THE ISSUE: Twenty years after being removed from power in the U.S.-led invasion, the Taliban took over the Afghanistan capital, Kabul, on Sunday (8/15), facing little resistance from Afghan government forces. The Taliban was expected to gain ground after the US’s withdrawal. But the speed of the Taliban’s advance – and the US’s and Afghanistan president’s chaotic exit – has left people shaken. As the Taliban completes its total takeover of the government, women face terrible danger and risk.  

WHY IT MATTERS: Regardless of what Taliban leaders claim, the safety of women and girls in Afghanistan is at risk. The advances in women’s rights over the last 20 years are now void as Afghan women are already reporting that they are like prisoners in their homes. Hundreds of women journalists and judges have been assassinated in recent years by the Taliban. Unless they are evacuated, many more could become victims of the Taliban. Experienced observers doubt that the Taliban will protect women’s rights and liberties, and as soon as the world looks away, they will return to their old ways. We agree. 

THE STATUS:  There are steps that the Biden Administration must take that will assure the safety of Afghan women and girls, many of whom are reportedly in hiding. Taliban spokesmen have said that women’s rights will be respected “according to the Islamic faith.” But while they were in power twenty years ago, they followed edicts that kept women indoors, beaten if they appeared on the street without an accompanying male, deprived of education and employment, and unable to access medical care, among other extreme practices.   


WHAT CAN I DO?  Your members of Congress need to hear how concerned we are about the safety of all Afghan women and girls. In the last 20 years, women have made many advancements distinguishing themselves in government, the law, education, the media, business, as professionals and advocates. Even though the Taliban has said that women should return to their jobs, implying they will be safe, we should not assume that this will be the case.   

HOW DO I DO IT?  Members of Congress are in their home districts now, so calls could be placed to their in-state offices. You can go to your representative’s or senators’ websites to send a message or call the U.S. Capitol switchboard, 202-224-3121. And you can send a message on the White House website.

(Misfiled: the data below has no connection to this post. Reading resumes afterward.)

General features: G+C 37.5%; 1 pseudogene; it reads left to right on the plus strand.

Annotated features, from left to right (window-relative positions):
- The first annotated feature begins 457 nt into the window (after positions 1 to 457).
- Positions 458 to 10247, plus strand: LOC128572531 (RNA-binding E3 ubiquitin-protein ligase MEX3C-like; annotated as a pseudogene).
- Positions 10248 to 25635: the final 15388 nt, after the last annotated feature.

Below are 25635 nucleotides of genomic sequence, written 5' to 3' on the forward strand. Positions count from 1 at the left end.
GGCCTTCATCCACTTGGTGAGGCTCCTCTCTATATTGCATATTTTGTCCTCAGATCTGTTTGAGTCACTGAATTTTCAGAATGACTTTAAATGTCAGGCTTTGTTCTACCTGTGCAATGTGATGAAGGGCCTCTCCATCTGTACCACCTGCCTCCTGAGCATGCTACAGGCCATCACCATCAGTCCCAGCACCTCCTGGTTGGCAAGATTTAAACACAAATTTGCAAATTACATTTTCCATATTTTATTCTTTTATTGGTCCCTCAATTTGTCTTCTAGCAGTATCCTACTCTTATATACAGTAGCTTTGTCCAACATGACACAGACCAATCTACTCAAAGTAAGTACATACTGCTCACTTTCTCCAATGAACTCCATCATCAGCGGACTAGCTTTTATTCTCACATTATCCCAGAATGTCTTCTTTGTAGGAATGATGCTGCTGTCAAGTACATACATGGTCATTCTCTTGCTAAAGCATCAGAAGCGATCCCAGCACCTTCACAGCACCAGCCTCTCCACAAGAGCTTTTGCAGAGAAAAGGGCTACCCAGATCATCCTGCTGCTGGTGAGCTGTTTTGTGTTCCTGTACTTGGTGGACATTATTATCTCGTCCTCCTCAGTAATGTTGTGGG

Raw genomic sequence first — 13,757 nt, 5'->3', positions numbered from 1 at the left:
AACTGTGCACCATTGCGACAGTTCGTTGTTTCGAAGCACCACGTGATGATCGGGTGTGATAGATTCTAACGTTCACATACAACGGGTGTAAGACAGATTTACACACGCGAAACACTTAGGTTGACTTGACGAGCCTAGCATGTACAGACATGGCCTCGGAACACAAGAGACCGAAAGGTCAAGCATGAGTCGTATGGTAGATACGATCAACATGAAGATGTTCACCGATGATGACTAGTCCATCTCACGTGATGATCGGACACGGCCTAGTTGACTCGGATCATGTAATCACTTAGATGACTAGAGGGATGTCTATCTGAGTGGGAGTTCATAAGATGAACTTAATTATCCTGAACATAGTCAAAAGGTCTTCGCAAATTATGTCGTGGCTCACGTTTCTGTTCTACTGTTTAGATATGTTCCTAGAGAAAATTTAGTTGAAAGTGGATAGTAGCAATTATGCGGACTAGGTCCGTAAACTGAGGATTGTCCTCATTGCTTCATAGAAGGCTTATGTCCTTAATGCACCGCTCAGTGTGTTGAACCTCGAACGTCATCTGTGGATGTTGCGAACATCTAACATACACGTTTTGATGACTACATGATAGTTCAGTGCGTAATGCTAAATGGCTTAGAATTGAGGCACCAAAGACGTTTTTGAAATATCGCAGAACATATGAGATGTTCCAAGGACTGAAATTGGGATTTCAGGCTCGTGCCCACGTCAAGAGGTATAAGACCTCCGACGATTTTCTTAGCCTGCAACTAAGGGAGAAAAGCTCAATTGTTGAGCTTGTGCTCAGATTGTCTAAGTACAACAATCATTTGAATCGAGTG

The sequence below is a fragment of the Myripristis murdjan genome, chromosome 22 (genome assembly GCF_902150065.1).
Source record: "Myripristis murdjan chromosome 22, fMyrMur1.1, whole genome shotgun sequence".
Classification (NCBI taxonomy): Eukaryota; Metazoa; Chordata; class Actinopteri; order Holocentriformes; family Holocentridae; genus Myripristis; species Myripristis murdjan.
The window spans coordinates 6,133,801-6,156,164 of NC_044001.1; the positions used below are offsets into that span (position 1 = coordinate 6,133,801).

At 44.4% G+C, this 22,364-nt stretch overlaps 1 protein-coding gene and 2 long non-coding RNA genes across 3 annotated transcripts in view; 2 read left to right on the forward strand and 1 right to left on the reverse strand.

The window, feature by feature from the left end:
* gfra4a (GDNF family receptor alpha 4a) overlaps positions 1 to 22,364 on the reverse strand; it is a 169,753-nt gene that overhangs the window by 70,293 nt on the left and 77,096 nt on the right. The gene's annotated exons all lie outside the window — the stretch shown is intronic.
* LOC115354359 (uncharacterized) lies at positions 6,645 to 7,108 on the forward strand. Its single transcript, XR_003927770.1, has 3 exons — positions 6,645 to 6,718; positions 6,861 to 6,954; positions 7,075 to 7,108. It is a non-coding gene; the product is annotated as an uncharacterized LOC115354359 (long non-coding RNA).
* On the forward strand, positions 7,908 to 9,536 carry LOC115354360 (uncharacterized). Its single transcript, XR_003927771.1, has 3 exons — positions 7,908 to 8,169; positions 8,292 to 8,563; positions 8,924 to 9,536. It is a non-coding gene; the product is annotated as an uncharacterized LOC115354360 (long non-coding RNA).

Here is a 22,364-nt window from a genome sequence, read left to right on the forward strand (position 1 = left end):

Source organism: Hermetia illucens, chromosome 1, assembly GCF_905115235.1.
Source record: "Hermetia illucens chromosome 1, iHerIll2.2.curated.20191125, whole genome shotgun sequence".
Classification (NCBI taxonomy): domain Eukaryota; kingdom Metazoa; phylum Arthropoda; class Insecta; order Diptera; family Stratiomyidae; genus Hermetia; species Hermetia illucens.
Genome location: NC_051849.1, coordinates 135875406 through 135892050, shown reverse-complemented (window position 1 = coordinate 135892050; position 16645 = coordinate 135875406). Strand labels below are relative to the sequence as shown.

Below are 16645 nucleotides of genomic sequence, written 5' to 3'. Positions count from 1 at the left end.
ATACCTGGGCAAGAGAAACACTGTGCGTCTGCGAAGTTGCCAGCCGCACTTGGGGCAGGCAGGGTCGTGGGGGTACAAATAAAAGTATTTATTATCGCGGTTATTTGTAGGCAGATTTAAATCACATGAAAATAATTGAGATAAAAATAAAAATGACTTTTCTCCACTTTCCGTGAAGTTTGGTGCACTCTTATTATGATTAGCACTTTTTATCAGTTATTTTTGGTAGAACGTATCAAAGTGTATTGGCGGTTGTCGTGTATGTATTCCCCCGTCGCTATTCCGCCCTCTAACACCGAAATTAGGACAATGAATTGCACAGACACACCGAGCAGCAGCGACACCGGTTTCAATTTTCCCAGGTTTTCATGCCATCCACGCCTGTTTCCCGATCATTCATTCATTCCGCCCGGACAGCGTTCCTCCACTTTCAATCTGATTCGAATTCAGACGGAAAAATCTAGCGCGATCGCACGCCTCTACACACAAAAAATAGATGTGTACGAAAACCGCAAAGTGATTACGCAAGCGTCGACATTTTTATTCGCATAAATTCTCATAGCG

WHAT DO I SAY?  Ask your Representatives and Senators to tell the White House that they are concerned about the safety of many Afghan women and girls. We must ensure that the thousands of interpreters, drivers, and other Afghan allies who helped the U.S. are safely evacuated. Time is short to get these persons to safety, and the Administration needs to accelerate all activities to get Afghan allies and women in jeopardy out of Afghanistan 

Additionally, here are some urgent requests of the U.S. government (per the Washington Post)*: 

  • Extend Special Immigrant Visas (SIVs) that are being made available to protect Afghan interpreters and others to Afghan women seeking evacuation – and make it easier to access the Refugee Admissions Program  
  • Charter direct evacuation flights (without requiring a visa) for Afghan women activists most immediately under threat and those reporting their fear for their lives under Taliban rule.   
  • Utilize funds appropriated for “persons at risk as a result of the situation in Afghanistan” as part of livelihood assistance for Afghan women who are able to relocate. 
  • Establish a special parole program for at-risk Afghan human rights defenders; women’s rights activists; and politicians, journalists, other highly visible women who may be targeted for refusing to comply with Taliban dictates. The humanitarian parole program review could be conducted virtually – but should proceed quickly. 
  • Establish a high-level interagency review coordinator to manage the refugee coordinating process and relocation across the U.S. government and significantly increase processing capacity.